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Swervedriver at Bottom Lounge on April 3, 2012

written by: on April 6, 2012

To paraphrase Swervedriver’s song, “Duel,” they’ve been away for so long.

Although the only remaining member of the original line-up is lead rhythm guitarist Adam Franklin, the British band was always Franklin’s show anyway, and he provided ample demonstration of the how and why in the environs of the black cavern under Chicago’s el tracks known as Bottom Lounge on Tuesday night.

While it’s always been his guitar work that has propelled the group and made its sound (relatively) unique, it’s clear live exactly what sets his technique apart and provides the group’s theoretically spare sound with a unique texture. Franklin plays rhythm guitar like a lead guitar, and the “de facto” lead guitarist is ancillary at best. In fact, the nominal “lead” guitar seemed downright plinky when offset with Franklin’s muscular riffage, with the occasional jazzy groove thrown in for good measure.

Although they weren’t dressed as flamboyantly (indeed, except for the drummer’s black tank top, these Brits were clad in jeans and T-shirts, Franklin’s with a large picture of a fly that said “Fly” on it), appearance-wise, Swervedriver at this juncture was reminiscent of Dr. Teeth and The Electric Mayhem from “The Muppet Show,” if one can imagine the bassist and guitarist as clones of Beaker, Franklin as Dr. Teeth, and the drummer not so much Animal, more Watto from the Star Wars prequels. Having said that, he drummed like Animal, and although he was laser-focused on Franklin throughout, his rhythms could be at times subtly jazzy or rollickingly rocking, and his head seemed to move independently from the rest of his body, which was an odd effect to watch.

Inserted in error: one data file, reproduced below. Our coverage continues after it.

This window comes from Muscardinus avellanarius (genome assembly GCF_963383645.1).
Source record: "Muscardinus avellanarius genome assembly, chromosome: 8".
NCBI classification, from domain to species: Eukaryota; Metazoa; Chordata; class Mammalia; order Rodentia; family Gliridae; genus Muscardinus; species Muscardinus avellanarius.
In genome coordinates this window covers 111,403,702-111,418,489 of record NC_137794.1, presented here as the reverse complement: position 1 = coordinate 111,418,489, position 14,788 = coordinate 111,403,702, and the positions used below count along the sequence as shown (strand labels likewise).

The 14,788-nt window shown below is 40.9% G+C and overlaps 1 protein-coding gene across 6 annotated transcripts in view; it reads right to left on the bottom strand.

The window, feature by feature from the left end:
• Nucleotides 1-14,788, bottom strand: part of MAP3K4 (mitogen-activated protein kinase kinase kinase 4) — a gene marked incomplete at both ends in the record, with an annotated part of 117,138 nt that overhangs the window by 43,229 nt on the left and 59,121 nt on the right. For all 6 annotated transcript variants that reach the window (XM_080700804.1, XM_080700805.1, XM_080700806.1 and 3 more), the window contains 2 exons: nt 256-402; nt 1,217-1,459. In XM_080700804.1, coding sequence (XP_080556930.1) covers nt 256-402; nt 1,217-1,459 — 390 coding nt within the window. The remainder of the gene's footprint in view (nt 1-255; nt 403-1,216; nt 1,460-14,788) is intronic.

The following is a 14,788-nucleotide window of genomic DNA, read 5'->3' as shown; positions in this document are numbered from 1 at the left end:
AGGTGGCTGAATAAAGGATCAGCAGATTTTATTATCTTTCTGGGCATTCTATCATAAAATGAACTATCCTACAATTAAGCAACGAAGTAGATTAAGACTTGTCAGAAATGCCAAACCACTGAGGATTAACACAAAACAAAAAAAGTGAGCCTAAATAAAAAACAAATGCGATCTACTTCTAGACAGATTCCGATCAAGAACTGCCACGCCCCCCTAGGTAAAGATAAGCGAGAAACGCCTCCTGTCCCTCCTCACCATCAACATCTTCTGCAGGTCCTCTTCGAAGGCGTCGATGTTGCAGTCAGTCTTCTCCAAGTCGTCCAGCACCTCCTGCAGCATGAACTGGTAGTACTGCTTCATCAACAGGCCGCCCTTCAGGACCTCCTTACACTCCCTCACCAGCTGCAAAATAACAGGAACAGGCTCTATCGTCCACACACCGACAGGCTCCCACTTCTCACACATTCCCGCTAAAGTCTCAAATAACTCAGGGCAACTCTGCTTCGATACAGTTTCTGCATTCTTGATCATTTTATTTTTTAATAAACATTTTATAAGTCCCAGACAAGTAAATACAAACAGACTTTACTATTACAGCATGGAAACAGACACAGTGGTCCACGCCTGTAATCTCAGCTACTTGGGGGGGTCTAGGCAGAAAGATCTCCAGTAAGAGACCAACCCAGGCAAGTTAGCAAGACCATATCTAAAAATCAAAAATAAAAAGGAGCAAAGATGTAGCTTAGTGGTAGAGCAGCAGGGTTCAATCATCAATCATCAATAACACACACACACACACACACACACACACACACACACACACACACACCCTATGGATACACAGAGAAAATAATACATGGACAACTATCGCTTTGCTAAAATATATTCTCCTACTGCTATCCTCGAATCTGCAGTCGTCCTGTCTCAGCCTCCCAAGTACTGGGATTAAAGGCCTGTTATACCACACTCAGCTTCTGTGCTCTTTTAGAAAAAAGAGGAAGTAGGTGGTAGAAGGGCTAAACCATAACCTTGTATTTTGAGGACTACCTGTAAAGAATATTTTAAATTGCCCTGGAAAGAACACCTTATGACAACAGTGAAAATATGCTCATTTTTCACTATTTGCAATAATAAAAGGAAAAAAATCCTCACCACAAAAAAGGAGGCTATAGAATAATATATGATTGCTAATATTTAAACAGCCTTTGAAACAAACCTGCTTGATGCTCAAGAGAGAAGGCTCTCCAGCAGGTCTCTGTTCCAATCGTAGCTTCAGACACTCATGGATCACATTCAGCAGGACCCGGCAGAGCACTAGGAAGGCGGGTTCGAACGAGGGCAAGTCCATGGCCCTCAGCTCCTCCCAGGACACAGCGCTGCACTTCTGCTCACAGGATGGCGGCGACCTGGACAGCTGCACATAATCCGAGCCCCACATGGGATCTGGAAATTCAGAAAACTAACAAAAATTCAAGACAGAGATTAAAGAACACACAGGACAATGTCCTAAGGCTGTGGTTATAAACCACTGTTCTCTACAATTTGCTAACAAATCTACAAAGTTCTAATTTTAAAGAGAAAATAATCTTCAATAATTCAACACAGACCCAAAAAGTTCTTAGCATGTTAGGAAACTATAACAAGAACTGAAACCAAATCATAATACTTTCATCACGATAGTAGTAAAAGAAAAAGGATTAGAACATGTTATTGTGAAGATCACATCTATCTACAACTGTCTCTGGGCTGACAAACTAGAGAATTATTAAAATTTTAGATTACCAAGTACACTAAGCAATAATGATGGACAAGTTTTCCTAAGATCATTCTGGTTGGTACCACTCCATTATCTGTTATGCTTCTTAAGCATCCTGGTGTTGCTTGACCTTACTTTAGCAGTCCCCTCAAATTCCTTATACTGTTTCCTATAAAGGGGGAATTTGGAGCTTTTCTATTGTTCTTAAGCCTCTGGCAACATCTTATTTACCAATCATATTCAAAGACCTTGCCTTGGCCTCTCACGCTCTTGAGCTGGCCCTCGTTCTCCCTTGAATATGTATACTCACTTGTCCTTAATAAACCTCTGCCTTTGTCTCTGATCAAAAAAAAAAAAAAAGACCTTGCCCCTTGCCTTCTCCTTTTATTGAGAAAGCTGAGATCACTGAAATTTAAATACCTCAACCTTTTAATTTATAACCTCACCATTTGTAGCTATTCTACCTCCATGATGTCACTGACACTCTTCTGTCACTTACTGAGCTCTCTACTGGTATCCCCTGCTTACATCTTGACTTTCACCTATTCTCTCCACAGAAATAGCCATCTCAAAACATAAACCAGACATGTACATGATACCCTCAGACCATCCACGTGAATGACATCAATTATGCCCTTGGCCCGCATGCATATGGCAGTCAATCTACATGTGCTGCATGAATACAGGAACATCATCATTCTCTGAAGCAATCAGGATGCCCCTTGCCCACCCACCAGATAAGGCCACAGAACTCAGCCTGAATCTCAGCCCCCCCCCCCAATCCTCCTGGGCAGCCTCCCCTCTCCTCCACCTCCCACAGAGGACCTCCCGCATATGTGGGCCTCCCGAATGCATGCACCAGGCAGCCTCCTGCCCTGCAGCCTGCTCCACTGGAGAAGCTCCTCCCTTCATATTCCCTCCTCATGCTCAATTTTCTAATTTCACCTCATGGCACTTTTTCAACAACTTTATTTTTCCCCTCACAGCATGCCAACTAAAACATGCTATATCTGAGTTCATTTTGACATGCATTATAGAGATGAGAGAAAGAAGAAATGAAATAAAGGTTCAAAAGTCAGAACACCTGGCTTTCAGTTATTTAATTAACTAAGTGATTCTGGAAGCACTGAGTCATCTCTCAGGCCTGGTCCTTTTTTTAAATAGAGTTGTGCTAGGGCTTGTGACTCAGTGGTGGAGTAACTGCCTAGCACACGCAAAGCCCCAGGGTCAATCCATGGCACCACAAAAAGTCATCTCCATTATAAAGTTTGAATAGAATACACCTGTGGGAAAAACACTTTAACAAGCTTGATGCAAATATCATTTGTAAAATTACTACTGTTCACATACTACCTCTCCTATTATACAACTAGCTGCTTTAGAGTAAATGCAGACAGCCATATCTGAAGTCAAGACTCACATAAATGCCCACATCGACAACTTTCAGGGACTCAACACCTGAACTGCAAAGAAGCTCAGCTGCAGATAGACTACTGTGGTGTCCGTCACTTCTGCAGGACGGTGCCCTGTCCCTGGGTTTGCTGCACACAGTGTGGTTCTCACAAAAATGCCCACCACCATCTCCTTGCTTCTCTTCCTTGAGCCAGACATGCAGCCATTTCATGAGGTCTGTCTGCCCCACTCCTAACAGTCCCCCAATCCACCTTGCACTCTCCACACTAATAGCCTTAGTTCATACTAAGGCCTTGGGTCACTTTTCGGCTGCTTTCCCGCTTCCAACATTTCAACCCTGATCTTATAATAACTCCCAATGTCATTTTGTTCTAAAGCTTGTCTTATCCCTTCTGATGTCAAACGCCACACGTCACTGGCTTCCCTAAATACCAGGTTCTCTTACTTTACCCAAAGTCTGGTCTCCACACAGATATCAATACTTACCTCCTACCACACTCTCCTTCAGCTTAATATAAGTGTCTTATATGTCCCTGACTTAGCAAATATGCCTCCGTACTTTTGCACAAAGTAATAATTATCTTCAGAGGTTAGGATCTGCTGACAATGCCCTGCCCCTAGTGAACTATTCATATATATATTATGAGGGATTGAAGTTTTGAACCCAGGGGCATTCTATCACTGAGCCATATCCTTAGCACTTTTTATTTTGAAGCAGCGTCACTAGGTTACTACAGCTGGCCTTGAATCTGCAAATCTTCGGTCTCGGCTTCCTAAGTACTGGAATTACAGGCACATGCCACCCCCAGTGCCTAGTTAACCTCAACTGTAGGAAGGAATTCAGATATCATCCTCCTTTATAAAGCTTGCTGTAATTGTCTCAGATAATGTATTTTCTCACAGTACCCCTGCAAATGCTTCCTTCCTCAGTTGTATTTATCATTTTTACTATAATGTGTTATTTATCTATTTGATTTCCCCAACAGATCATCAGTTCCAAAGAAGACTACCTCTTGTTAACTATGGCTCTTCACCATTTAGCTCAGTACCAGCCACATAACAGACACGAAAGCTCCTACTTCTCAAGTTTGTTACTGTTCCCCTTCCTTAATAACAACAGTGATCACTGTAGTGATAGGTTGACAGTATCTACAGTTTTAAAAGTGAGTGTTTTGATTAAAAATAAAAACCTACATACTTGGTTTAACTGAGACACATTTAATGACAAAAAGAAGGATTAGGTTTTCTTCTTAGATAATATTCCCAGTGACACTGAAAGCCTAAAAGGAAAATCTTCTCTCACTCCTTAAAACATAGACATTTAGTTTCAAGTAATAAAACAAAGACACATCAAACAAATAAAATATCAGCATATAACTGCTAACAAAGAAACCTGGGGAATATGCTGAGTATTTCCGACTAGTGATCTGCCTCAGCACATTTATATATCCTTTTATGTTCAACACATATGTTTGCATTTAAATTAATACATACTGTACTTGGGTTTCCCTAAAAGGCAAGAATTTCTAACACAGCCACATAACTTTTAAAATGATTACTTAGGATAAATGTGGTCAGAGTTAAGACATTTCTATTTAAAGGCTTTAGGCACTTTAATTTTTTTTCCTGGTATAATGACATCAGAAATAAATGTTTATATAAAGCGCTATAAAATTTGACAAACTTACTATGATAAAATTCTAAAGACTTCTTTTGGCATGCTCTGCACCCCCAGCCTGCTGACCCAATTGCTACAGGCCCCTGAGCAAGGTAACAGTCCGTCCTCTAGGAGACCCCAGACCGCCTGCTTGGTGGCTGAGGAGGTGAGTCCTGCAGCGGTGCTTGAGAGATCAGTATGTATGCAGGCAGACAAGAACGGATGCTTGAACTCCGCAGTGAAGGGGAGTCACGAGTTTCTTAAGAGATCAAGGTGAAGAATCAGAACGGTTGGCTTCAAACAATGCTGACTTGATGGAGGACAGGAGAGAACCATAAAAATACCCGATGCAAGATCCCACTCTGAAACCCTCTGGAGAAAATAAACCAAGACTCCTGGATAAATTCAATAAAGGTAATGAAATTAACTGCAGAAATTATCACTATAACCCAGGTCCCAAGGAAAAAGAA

On the set’s opener “Sci-Flyer,” the prodigious and prolific use of Franklin’s whammy bar on his well-worn Fender gave the sound the swerve that the audience packed in to hear. On “Scrawl” and “Never Lose That Feeling,” and here and there throughout the set, the bassist provided backing vocals to accentuate Franklin’s reverb-heavy tenor. Before launching into “Out” Franklin even threw in a few notes used to communicate with the aliens from Close Encounters of the Third Kind.